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Pa. jail selects new jail management software, inmate communication tablets

Technology upgrade for Pennsylvania’s smallest jail brings the “technology end of the jail 25 years into the present”


By Justin Strawser
The Daily Item, Sunbury, Pa.

LEWISBURG, Pa. — The Union County Jail this year introduced three new software programs to manage the jail records, commissary and communications.

The jail launched Beacon Software Solutions as a jailhouse management system at a cost of $35,000, and Oasis as the commissary services system and IC Solutions as the inmate communication system via tablets, both at no cost to the county. The systems work together to create a more efficient and digital system, according to Warden Ernie Ritter and Deputy Warden Ryan Boatman.

“When we got here earlier this year, it was like the stone age with old school paper and Excel spreadsheets,” said Boatman. “We brought the technology end of the jail 25 years into the present.”

The county jail, the smallest in Pennsylvania, is located on the ground floor of the Union County Courthouse at 103 S. Second St., Lewisburg. It has an average of 36 to 38 male inmates at a time and an average of 15 to 20 inmates housed outside the county in other facilities.

Ritter, the county sheriff, was appointed by the Union County Commissioners in November to be the jail warden. He said one of his first goals was to upgrade the jail software systems and programs.

The former jailhouse management system of Unified Case Management used by the county was discontinued for county jails. Beacon was selected out of three vendor proposals at a price of $35,000, which comes out of the prison budget, said Boatman.

“It gives us a one-stop shop,” said Boatman. “It shows us inmate names, ages, charges, bail, demographics, the next of kin, their whole life story.”

The first phase was the installation of the system. The second phase after the courthouse Wi-Fi is activated is providing handheld units for all correctional officers to digitally access the information needed wherever they are, said Boatman.

The handheld devices will allow COs to take pictures for incident reports and mug shots, scan any items given out to inmates to track who is supposed to have it, scan IDs for work release or court hearings, or input data for suicide checks or other reports, said Boatman.

Commissary system

Oasis, a commissary vendor out of Altoona, and IC Solutions both launched on Aug. 2. Both programs do not cost the county anything. The companies charge fees for inmates using it and the jail gets a commission, which is used toward inmate resources, said Ritter.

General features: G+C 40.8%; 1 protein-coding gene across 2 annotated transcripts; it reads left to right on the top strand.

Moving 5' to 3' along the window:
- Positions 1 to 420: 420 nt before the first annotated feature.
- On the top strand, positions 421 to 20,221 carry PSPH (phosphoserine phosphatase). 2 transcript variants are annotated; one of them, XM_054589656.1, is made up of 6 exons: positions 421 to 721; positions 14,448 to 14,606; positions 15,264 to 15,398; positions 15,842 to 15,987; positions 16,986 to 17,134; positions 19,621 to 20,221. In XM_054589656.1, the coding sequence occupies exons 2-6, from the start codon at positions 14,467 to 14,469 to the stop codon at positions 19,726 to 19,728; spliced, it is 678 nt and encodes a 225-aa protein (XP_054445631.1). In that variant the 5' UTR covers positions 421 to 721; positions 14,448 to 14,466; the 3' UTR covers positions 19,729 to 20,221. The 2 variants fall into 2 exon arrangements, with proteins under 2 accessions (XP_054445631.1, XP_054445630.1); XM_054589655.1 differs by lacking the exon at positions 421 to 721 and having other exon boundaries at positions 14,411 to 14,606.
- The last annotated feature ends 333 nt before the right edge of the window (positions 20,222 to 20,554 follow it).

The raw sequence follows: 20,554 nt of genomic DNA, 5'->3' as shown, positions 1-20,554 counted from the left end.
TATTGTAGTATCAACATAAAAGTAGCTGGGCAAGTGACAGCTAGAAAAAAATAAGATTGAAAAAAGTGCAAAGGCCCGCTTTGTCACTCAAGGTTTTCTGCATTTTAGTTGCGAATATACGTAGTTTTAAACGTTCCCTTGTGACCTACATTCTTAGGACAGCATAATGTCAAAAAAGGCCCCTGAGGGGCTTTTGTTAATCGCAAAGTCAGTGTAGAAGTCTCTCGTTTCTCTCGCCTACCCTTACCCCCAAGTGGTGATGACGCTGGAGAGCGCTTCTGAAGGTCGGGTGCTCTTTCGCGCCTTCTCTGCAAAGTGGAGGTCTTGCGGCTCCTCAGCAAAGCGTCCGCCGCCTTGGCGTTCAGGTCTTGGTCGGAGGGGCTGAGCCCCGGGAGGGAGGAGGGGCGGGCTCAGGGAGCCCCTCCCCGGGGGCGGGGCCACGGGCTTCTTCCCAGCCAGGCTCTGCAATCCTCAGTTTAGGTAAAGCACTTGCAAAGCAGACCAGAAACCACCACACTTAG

Through their commissary accounts, inmates can purchase candy, snacks, drinks, hygiene products, games, clothing, shoes, office supplies, books, and dozens of other items. Money can be loaded onto their accounts or commissary care packages can be sent by friends or family members through the county website or a kiosk in the lobby of the courthouse.

Communication system

IC Solutions provided 45 tablets for the jail. It allows the inmates a tablet computer for communication and entertainment. The inmate and their loved one can set up emails, digital e-cards, video calls, video messages, texts, photographs and telephone calls through the tablets, said Ritter.

Inmates can use the device any time they wish, but all communication is monitored. Messages are reviewed and approved by the warden. Some entertainment, like books or games, are free, but inmates can pay to download movies or music.

“It’s very calming and it takes away the stress if someone hasn’t seen their kids, their pets or their loved ones,” said Ritter. “That’s the world to see your kid, because you can’t see your kid from jail.”

The tablets are a privilege and can be revoked based on an inmate’s behavior, said Ritter.

The tablets do not connect to the internet and are only connected to the internal system. The system is used and works in other facilities across the nation, said Boatman.

The goal is to introduce the GED program, Alcoholics and Narcotics Anonymous programs, law materials, probation and defense attorney services and job searching tools through the tablets, they said.

The tablets can also be used to send messages from the warden to the inmates or the inmates can fill our request forms, they said.

If intentionally damaged, the inmate is charged $250 to replace it. Most inmates don’t break the devices because they are a lifeline or their only access to the outside world, said Boatman.

Pennsylvania Title 37, which essentially instructs how prisons in the commonwealth operate, dictate that inmates have a right to mail and publications. This program makes it more secure, more accountable and more controllable, said Boatman.

It can also be used as a disciplinary tool, they said.

Boatman said other Valley correctional facilities, including Northumberland County, Snyder County and Columbia County, have programs that include tablets. Montour County Jail officials will soon be coming to Union County to take a look at its programs, said Boatman.

The jail is also using Sapphire to keep track of inmate medications.


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